The reason why I'm gushing so much about Mike is because working with him gave me one of the most amazing musical experiences of my life. Standing there, on the stage of the Komitas Chamber Music Hall, singing a beloved Komitas song before a sea of Americans and Armenians, during the Peace Corps 50th Anniversary Celebration…I almost don't know how to describe it. It was beautiful and moving and I will never forget it. I will never forget the loud applause once I was done, the "bravo"s I heard, and when I got off the stage, the cameraman grabbed me and said "that was amazing." I'll never forget all the people who said they were moved by my performance. It makes me wish I had gone forward with music.
Even more important than that, right before I had the pleasure of singing that song, I took the Peace Corps Oath with 39 of the most wonderful, dedicated Americans I have ever met. I wish I had the time to gush about them as much as I gushed about Mr. Braz there, but let me tell you that each of them deserves several paragraphs each. They are all unique, wonderful people, who range from business execuitives with over 50 years of experence, a woman who worked with the UN to help set up the President of East Timor's office when East Timor became a country, to lawyers (not just me!) and bankers, and people right out of college who knew, in their hearts, that the most important thing they could do with their education and experence was to spend two years serving others. With these 39 amazing Americans, I took the Peace Corps Oath, as prescribed by 22 USC §2504(j) and 5 USC §3331, before the chargé d'affaires from the United States to Armenia:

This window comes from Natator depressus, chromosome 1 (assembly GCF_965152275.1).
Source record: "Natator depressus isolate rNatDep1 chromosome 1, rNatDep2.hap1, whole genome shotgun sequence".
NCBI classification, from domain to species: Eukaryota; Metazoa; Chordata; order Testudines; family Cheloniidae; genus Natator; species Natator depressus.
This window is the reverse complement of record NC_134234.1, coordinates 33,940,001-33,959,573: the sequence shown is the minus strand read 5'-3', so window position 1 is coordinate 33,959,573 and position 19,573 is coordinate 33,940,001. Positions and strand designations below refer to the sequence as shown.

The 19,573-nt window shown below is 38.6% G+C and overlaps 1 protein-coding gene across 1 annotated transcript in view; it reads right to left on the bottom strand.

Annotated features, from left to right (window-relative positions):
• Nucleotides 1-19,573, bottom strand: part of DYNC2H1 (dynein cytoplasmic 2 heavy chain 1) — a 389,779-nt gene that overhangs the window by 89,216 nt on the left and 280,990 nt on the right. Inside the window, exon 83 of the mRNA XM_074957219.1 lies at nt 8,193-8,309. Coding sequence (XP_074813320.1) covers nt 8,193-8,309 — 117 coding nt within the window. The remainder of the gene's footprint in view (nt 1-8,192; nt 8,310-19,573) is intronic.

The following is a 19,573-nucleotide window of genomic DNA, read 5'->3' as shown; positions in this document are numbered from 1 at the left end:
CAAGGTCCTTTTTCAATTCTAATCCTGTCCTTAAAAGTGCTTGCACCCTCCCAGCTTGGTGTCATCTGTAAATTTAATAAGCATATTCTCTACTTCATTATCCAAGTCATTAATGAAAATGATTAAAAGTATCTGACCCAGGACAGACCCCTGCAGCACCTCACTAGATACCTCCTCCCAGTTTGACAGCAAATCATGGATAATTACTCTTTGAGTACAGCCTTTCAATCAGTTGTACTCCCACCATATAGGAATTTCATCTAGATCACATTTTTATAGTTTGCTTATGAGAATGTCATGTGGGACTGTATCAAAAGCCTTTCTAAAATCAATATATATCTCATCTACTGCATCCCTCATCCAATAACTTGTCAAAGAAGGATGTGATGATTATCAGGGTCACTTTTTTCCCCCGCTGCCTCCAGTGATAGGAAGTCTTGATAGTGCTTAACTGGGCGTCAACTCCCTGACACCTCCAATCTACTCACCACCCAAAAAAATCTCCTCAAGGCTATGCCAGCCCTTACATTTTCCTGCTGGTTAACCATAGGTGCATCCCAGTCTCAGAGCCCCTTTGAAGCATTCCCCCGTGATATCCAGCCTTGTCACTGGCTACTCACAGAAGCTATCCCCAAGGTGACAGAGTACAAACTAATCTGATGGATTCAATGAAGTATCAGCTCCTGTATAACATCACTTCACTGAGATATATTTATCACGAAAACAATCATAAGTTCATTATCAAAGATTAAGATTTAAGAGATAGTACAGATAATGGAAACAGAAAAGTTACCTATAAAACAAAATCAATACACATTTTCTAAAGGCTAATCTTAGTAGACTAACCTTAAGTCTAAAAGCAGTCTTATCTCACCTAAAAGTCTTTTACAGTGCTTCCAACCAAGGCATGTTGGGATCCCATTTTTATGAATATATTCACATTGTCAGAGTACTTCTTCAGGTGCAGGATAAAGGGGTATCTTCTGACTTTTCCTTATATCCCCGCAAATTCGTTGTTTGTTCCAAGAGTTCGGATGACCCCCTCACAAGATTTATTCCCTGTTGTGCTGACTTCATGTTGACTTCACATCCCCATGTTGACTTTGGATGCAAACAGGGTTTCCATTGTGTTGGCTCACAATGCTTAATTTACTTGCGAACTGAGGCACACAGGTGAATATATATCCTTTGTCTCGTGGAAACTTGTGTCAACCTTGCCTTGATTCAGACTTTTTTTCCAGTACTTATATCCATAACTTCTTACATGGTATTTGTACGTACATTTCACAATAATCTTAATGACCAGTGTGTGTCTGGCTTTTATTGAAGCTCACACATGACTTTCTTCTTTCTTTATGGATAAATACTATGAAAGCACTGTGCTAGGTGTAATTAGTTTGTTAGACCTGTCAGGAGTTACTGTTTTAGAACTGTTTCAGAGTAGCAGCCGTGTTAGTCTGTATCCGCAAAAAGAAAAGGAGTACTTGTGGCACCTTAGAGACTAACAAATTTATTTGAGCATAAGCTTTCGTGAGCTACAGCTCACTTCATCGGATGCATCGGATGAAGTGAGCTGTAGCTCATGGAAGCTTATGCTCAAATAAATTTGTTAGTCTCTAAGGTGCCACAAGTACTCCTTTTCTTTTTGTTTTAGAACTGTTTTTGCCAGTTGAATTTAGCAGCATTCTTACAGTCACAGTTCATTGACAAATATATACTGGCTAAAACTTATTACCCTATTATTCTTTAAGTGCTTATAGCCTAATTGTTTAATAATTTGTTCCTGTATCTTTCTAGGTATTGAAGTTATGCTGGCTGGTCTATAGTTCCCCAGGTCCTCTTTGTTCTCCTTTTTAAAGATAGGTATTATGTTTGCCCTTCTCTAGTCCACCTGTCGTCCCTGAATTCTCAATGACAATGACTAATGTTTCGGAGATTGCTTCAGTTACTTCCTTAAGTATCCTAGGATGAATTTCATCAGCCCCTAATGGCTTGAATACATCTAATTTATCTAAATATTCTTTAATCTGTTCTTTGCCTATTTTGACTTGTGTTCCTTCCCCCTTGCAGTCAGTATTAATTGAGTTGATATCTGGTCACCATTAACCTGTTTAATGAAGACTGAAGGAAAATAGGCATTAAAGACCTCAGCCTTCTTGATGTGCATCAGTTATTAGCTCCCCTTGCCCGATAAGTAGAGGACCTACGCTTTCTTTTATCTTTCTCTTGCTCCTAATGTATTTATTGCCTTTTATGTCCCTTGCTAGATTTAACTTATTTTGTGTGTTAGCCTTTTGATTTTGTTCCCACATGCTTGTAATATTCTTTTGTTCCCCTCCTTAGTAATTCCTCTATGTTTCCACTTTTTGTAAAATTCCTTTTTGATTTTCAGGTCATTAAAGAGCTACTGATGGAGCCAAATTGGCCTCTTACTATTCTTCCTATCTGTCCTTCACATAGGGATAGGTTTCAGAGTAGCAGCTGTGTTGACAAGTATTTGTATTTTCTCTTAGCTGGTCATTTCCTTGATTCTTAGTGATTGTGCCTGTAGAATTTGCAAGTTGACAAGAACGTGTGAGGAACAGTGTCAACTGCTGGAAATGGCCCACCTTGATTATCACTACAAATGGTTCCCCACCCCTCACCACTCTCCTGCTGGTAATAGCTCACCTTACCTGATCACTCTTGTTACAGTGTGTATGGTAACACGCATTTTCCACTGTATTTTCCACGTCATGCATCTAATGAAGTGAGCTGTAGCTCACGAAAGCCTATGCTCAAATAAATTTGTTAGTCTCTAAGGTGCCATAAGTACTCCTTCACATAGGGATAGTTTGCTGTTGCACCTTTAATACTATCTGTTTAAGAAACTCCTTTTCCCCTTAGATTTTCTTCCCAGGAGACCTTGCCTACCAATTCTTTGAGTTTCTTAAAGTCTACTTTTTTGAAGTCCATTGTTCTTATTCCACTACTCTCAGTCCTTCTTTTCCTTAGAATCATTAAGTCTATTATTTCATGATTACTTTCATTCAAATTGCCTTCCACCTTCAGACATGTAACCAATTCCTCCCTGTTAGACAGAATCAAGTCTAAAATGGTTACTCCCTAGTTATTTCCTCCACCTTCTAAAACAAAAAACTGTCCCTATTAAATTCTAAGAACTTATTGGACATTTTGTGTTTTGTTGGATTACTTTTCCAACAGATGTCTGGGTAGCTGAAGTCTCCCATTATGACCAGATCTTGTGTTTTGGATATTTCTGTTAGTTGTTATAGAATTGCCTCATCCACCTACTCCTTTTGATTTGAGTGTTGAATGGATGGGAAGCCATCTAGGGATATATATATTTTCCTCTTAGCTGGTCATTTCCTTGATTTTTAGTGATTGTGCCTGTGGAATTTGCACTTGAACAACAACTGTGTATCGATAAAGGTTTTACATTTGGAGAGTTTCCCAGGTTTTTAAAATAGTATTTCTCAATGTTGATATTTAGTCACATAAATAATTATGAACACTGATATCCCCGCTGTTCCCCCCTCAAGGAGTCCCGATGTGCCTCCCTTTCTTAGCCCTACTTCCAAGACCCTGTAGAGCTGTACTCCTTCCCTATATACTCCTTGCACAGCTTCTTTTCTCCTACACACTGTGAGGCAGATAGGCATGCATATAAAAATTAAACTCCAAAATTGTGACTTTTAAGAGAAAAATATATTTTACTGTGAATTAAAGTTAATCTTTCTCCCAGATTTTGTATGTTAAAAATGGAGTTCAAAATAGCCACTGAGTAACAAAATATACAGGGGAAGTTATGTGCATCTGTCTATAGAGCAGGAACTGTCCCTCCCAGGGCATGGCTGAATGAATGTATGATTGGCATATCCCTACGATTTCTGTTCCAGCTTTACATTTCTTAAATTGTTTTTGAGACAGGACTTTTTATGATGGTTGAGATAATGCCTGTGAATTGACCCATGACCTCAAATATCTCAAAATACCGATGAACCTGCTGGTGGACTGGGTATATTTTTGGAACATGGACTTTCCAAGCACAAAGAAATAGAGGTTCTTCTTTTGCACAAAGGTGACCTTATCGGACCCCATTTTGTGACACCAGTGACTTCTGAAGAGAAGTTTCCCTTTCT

I, Joseph Andriano, do solemnly affirm that I will support and defend the Constitution of the United States against all enemies, foreign and domestic; that I will bear true faith and allegiance to the same; that I take this obligation freely, without any mental reservation or purpose of evasion; and that I will well and faithfully discharge my duties in the Peace Corps.
Anyway, that's all you're getting out of me about PST. And swearing-in. And such related things.
So where does that leave us now? I first have to say that I'm not allowed to say publicly where I am for security reasons. What I can say is that I am in an undisclosed location in Gegharkunik Marz in Armenia. My town is larger than most but smaller than some, and I am assigned to work with an NGO which mostly focuses on children, but also works on rural development issues as well. They work very closely with World Vision Armenia, which is nice because it gives them a lot of opportunities to work on more complex issues.
One of the best things about my site so far are my coworkers. My counterpart is a highly active, intelligent, motivated woman who is doing everything to integrate me in to the NGO and in to our community. She is one of the hardest working people I have ever met, and I feel honored to be assigned to work with her over the next two years.
While that would be wonderful in its own right, the rest of the people at my NGO are outstanding as well. They all are friendly, fun-loving people who have a palpable motivation to make this community better. It has been a pleasure to work with them for a week, and I look forward to collaborating with them for the next two years.
I am also very lucky to have three amazing sitemates who have been living here for a year already. We've already gotten together multiple times, and I enjoy their company tremendously. They've been very supportive during this difficult transition, and are also just a lot of fun to hang out with.
I guess that all is to say that, after nearly three months in the Peace Corps, I feel as if this is the best experience of my life and I am looking forward to more. The sheer pleasure of living in this country, meeting amazing Americans and Armenians, and working towards making Armenia a better place has been excellent. I hope to continue to post in this blog about my exploits, but, until then, dear reader, be well.